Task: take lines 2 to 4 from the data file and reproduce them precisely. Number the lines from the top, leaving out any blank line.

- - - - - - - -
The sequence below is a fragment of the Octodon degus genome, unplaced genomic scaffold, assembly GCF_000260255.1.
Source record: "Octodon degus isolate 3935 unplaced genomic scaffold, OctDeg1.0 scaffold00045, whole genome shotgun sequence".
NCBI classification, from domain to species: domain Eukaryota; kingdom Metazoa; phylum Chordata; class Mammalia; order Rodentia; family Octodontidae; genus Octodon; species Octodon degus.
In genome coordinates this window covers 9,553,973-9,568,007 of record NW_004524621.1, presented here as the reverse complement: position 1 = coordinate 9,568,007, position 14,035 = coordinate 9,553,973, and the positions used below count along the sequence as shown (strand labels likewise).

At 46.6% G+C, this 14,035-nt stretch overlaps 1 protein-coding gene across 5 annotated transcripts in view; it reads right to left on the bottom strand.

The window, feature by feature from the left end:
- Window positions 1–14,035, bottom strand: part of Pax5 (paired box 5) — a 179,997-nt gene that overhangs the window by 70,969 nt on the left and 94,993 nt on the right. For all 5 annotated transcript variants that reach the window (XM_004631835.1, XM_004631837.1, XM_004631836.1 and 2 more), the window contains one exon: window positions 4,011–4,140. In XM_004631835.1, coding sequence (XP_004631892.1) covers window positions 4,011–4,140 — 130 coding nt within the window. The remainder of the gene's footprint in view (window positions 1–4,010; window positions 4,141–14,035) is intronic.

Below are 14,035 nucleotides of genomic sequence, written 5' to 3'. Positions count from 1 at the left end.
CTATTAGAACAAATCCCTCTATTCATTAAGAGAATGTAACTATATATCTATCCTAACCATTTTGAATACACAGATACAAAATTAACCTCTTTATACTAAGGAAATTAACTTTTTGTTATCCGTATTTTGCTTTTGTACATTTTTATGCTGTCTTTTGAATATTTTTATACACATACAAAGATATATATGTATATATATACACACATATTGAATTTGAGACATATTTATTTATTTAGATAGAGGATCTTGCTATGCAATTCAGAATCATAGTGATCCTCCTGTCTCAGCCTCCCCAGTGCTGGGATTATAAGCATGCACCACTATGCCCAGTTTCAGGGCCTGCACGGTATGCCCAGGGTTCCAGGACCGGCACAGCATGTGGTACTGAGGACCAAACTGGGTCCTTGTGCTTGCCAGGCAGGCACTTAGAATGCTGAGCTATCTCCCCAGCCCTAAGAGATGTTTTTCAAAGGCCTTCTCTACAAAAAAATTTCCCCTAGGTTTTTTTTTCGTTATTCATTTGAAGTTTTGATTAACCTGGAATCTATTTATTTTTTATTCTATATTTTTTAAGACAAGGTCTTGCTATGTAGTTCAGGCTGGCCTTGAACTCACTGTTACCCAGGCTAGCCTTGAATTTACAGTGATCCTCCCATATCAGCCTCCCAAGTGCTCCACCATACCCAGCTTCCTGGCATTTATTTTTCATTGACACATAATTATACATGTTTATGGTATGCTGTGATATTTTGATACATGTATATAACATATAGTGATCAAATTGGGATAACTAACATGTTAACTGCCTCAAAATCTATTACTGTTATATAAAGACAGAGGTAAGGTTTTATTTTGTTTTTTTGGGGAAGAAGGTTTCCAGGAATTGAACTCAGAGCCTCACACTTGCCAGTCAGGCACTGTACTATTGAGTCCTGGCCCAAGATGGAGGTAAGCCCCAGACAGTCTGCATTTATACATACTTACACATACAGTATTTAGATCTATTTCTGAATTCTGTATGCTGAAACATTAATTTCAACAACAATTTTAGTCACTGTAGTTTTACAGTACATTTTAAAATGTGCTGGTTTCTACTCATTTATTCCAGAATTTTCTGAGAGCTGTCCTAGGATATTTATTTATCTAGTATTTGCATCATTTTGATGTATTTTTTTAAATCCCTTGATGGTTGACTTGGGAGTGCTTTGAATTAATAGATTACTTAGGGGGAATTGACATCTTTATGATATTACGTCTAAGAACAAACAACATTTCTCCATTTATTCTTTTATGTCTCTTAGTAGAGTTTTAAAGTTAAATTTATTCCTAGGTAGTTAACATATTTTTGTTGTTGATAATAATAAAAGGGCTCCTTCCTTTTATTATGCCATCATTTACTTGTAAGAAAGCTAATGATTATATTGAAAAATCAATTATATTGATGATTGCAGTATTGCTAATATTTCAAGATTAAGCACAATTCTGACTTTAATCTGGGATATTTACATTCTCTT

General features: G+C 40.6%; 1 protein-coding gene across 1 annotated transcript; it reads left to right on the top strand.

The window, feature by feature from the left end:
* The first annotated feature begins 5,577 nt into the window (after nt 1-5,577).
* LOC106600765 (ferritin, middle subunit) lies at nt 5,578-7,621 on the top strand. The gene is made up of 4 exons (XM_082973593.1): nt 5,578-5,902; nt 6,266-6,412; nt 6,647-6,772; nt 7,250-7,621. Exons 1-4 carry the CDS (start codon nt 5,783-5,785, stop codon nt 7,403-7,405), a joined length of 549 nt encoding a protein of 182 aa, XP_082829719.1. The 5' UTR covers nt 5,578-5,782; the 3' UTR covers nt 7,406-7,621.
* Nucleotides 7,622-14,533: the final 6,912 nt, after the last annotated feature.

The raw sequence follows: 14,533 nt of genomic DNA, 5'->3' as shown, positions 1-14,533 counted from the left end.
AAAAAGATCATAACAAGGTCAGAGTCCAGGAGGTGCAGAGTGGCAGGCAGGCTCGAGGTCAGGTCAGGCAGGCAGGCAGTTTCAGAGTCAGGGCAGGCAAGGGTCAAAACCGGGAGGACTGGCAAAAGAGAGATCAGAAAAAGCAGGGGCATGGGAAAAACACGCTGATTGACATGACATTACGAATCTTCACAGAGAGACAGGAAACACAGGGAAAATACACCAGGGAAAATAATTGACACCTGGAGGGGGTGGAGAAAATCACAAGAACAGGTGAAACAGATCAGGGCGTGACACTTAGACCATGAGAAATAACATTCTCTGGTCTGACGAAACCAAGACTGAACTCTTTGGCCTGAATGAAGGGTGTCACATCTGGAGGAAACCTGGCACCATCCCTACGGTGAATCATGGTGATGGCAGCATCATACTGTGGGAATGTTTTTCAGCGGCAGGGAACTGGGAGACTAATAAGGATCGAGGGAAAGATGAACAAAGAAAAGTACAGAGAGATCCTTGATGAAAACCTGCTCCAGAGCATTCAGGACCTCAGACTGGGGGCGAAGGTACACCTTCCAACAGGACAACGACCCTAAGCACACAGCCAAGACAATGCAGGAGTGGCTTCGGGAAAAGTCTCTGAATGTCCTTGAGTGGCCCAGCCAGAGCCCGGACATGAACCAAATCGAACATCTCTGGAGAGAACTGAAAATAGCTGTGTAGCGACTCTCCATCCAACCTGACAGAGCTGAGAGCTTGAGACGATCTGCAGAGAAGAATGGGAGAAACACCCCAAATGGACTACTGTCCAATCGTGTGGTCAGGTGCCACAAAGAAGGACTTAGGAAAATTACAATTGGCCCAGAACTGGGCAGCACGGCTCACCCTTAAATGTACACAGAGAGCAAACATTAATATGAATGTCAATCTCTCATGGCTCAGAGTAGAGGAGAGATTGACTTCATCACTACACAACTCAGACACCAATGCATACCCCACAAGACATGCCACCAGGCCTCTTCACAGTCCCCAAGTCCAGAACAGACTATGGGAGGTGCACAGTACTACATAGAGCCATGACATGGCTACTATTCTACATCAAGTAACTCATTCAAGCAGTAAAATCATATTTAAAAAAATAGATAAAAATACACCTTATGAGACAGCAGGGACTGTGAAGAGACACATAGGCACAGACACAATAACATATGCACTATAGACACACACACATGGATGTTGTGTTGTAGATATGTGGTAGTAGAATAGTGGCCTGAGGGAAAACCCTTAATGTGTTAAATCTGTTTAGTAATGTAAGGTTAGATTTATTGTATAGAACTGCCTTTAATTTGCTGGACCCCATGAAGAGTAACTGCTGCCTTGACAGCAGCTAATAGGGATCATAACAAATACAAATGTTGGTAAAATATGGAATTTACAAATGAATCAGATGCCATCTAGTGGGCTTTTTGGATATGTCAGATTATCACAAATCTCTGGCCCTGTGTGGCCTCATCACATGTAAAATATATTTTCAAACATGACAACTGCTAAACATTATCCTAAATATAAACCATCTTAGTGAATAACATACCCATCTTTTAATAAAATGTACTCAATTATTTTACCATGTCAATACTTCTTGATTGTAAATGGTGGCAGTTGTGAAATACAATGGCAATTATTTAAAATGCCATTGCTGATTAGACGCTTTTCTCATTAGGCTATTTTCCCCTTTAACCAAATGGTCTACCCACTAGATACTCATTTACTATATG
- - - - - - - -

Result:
Source record: "Octodon degus isolate 3935 unplaced genomic scaffold, OctDeg1.0 scaffold00045, whole genome shotgun sequence".
NCBI classification, from domain to species: domain Eukaryota; kingdom Metazoa; phylum Chordata; class Mammalia; order Rodentia; family Octodontidae; genus Octodon; species Octodon degus.
In genome coordinates this window covers 9,553,973-9,568,007 of record NW_004524621.1, presented here as the reverse complement: position 1 = coordinate 9,568,007, position 14,035 = coordinate 9,553,973, and the positions used below count along the sequence as shown (strand labels likewise).